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Adrian
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Posts: n/a
 
      03-14-2007
On Mar 14, 1:18 pm, "stephen" <(E-Mail Removed)> wrote:
> "Paul Cupis" <(E-Mail Removed)> wrote in messagenews:45f740b7.0@entanet...
> > {{{{{Welcome}}}}} wrote:
> > > Are there any VoIP providers issuing numbers in the 03 range yet?

>
> > No, as Ofcom have not allocated any to any operators yet. Last week was
> > the initial application stage, so I'd expect numbers to become available
> > to endusers in 2-3 months.

>
> in effect - some numbers are already allocated.
>
> the Ofcom page mentions that some numbers are reserved, so that companies
> already using 08xx can get an equivalent 03 number where all they do is
> change 8 -> 3.
>
> See 1.17 inhttp://www.ofcom.org.uk/consult/condocs/numbering03/summary/
>
> --
> Regards
>
> (E-Mail Removed) - replace xyz with ntl


The document also confirms that Oftel are unhappy about "070" personal
numbers. Apparently they want to add price announcements. I hope my
callers are not going to be inconvenienced by the changes. I
currently route an "070" number to my US mobile. My UK contacts know
it as my mobile number. For all practical purposes it is!

Adrian


 
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Peter
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Posts: n/a
 
      03-14-2007
On Wed, 14 Mar 2007 20:48:39 +0000, Martin Jay
<(E-Mail Removed)> wrote:


>>Let me explain: My understanding is that '01nnn' is a temporary
>>measure. Eventually Wales will all become 029, Scotland will have 2
>>'02*' areas and the English regions will be converted to two digit
>>area codes with 8 digit numbers.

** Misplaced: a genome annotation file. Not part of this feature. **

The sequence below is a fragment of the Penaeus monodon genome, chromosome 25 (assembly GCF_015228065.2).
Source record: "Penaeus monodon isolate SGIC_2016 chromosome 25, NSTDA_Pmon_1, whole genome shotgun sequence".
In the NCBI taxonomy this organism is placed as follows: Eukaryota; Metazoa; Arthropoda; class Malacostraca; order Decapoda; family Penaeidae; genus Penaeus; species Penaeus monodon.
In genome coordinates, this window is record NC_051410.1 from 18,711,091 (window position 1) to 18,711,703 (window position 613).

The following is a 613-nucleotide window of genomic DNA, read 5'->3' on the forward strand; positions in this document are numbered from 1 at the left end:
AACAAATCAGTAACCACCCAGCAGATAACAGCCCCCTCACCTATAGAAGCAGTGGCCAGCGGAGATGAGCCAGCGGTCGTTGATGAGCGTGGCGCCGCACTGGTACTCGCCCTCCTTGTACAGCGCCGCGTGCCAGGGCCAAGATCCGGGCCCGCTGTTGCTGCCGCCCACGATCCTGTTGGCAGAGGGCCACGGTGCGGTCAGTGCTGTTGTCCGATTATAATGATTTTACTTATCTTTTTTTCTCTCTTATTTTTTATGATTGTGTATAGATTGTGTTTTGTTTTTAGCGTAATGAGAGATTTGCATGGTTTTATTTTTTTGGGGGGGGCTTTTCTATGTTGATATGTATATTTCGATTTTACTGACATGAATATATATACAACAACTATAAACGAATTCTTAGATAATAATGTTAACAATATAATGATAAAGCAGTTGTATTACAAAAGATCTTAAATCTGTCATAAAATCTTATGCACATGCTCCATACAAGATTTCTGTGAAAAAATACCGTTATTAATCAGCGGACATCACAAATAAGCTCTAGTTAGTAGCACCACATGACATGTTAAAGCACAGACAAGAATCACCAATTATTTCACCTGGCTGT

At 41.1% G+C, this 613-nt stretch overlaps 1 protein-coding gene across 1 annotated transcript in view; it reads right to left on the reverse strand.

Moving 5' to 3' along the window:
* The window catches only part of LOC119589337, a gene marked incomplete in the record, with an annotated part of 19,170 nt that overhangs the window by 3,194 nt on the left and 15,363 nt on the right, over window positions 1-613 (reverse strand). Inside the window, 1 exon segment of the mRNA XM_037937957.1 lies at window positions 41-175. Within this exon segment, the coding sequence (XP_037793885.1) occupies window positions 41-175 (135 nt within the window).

>
>IIRC this idea was mooted by OFTEL some time ago, and Northern Ireland
>already follows this system by only having one dialling code.



In fact prior to the adoption of one dialling code for NI, Wales was
consulted about having only one code - 029 - the current Cardiff code.

Nobody knows who exactly was consulted, but I know no one who was
asked - the result - no single code, no chance of only one number
change - chaos kept in reserve for the future.
--
Cheers

Peter

Please remove the invalid to reply
 
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acdeag
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      03-14-2007

"Adrian" <(E-Mail Removed)> wrote in message
news:(E-Mail Removed) oups.com...
> On Mar 14, 1:18 pm, "stephen" <(E-Mail Removed)> wrote:
>> "Paul Cupis" <(E-Mail Removed)> wrote in
>> messagenews:45f740b7.0@entanet...
>> > {{{{{Welcome}}}}} wrote:
>> > > Are there any VoIP providers issuing numbers in the 03 range yet?

>>
>> > No, as Ofcom have not allocated any to any operators yet. Last week was
>> > the initial application stage, so I'd expect numbers to become
>> > available
>> > to endusers in 2-3 months.

>>
>> in effect - some numbers are already allocated.
>>
>> the Ofcom page mentions that some numbers are reserved, so that companies
>> already using 08xx can get an equivalent 03 number where all they do is
>> change 8 -> 3.
>>
>> See 1.17 inhttp://www.ofcom.org.uk/consult/condocs/numbering03/summary/
>>
>> --
>> Regards
>>
>> (E-Mail Removed) - replace xyz with ntl

>
> The document also confirms that Oftel are unhappy about "070" personal
> numbers. Apparently they want to add price announcements. I hope my
> callers are not going to be inconvenienced by the changes. I
> currently route an "070" number to my US mobile. My UK contacts know
> it as my mobile number. For all practical purposes it is!
>
> Adrian
>
>


I think they will stop that as 070 numbers can cost more than calling a
mobile, and that is what they are worried about. Specifically they are
worried about people not realising the extra cost.